It’s been way too long since I’ve blogged and I’ve missed it. I think I can easily blame fb for my lack of effort and I’m going to regret not having this “journal” to look back at some day. So, here’s to updating a little bit more.
It’s been a crazy year filled with more doctor appointments than I can count… appointments with 7 different specialists just for one kiddo plus all of the other routine stuff. As you all pretty much know, Ryan, Cora, and I traveled to Boston with hopes that a bi-ventricular repair would be successful. After a cardiac catheterization, Dr. Marx and Dr. Emani were confident that she was an excellent candidate for such repair. So, on Sept. 2 we handed her over to someone we had only met once and prayed that God would hold her and give her back to us. We waited at the end of this LONG hallway for our hourly updates. We have done this surgery wait game too many times before but we always had friends and family to help pass the time. This was extremely different.
After 8 long hours, we met with Dr. Emani and Dr. Marx who reassured us that the repair was successful and then we waited to see our beautiful girl.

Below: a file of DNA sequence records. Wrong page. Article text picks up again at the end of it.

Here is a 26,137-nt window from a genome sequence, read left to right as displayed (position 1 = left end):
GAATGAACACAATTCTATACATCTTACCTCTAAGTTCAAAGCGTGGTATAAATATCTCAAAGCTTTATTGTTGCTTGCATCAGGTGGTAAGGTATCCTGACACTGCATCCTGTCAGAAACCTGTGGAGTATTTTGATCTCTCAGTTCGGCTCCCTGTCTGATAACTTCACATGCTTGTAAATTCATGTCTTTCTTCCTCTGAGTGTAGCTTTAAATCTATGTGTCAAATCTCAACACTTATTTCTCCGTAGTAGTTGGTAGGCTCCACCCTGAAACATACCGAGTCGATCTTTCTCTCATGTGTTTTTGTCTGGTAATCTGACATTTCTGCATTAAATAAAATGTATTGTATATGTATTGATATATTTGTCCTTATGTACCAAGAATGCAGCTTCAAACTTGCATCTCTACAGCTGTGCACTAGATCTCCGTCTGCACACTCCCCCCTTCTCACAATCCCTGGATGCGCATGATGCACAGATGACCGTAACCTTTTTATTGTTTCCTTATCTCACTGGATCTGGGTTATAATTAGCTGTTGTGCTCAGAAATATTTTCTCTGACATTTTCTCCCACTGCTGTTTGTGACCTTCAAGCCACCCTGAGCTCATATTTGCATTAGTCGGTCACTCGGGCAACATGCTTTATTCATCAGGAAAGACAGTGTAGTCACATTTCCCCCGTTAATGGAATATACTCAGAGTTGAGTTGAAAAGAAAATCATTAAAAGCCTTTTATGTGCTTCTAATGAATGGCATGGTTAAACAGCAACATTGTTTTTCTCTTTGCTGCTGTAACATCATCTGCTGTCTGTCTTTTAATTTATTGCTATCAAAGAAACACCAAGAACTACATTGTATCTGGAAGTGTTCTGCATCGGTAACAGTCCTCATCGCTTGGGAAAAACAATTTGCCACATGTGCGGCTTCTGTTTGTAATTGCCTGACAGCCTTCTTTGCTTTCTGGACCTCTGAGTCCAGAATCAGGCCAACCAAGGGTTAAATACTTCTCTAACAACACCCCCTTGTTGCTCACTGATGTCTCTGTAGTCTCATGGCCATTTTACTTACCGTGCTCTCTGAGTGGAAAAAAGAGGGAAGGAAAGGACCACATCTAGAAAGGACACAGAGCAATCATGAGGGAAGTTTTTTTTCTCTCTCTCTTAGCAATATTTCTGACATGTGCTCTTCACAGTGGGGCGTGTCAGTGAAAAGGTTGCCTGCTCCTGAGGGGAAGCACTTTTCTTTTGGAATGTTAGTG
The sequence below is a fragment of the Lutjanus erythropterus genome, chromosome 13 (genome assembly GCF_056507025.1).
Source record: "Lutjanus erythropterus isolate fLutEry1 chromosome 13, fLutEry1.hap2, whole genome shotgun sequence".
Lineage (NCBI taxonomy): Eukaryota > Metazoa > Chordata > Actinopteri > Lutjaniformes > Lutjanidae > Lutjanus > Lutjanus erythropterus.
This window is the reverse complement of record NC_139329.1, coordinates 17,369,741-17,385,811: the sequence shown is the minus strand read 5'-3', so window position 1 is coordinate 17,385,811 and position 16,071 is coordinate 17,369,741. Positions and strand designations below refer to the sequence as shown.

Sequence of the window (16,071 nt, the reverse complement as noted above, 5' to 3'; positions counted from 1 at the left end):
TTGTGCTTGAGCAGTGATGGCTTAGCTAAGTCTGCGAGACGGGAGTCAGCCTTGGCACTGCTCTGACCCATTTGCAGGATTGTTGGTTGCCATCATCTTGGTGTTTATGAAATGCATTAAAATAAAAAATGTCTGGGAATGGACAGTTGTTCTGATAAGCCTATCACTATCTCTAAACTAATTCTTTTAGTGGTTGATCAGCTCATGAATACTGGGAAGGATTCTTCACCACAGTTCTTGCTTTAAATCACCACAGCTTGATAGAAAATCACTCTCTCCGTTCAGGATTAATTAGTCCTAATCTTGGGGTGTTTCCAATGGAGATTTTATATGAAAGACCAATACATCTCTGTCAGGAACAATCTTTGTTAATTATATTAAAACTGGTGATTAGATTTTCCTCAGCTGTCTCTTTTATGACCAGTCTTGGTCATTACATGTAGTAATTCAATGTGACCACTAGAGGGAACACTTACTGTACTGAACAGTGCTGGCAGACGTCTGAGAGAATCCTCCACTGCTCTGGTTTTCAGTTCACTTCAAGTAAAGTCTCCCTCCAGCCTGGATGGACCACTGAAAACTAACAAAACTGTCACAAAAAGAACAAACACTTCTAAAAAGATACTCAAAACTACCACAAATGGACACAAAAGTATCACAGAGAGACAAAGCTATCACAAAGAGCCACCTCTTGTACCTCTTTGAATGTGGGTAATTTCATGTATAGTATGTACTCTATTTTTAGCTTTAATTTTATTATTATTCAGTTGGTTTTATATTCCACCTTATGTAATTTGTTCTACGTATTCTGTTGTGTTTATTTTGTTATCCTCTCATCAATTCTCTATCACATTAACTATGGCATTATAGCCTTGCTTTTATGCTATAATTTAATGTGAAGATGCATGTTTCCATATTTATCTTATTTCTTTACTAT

She was in the ICU for 6 nights with many ups and downs. Our scariest day was when they pulled her PA line. We knew that her blood was thinner than they like to see for this step but it was the one thing holding her back from progressing. So, they had blood products in the corner of her room “just in case”.
I remember assuming that they were being cautious and didn’t think we would actually need them. The Dr. pulled the line, tied the stitch, cleaned up his tools, and then started to walk out of the room. I looked at my beautiful girl and watched her face and hands go sheet white. Her lips were gray and all color was gone from her face… in a split second. The nurse looked at the monitor and told the dr. he wasn’t going anywhere. She was indeed bleeding from her PA. Within seconds, her room was filled with doctors, nurses, RT’s., and our prayers. We sat back on our bench as we watched them working on her. That cooler was opened and the contents saved her life. We sat there and fearfully prayed. After several scary minutes, she was stabilized and then the next few hours were spent getting her blood volumes back where they needed to be. We were blessed with the most amazing nurse that day and we are so incredibly thankful for her.
That evening, they let her rest and then in the middle of the night, they decided it was time to get her off of the ventilator. Let me just say that it couldn’t have been worse timing as far as we were concerned. We were emotionally and physically spent from the events of the day and if we had known that it wasn’t going to be smooth sailing, we probably would have asked for them to wait. But, we didn’t know and they didn’t ask. So, 3 days post op, she was extubated. She wasn’t quite ready to fly solo so she quickly ended up on the bi-pap machine which she hated.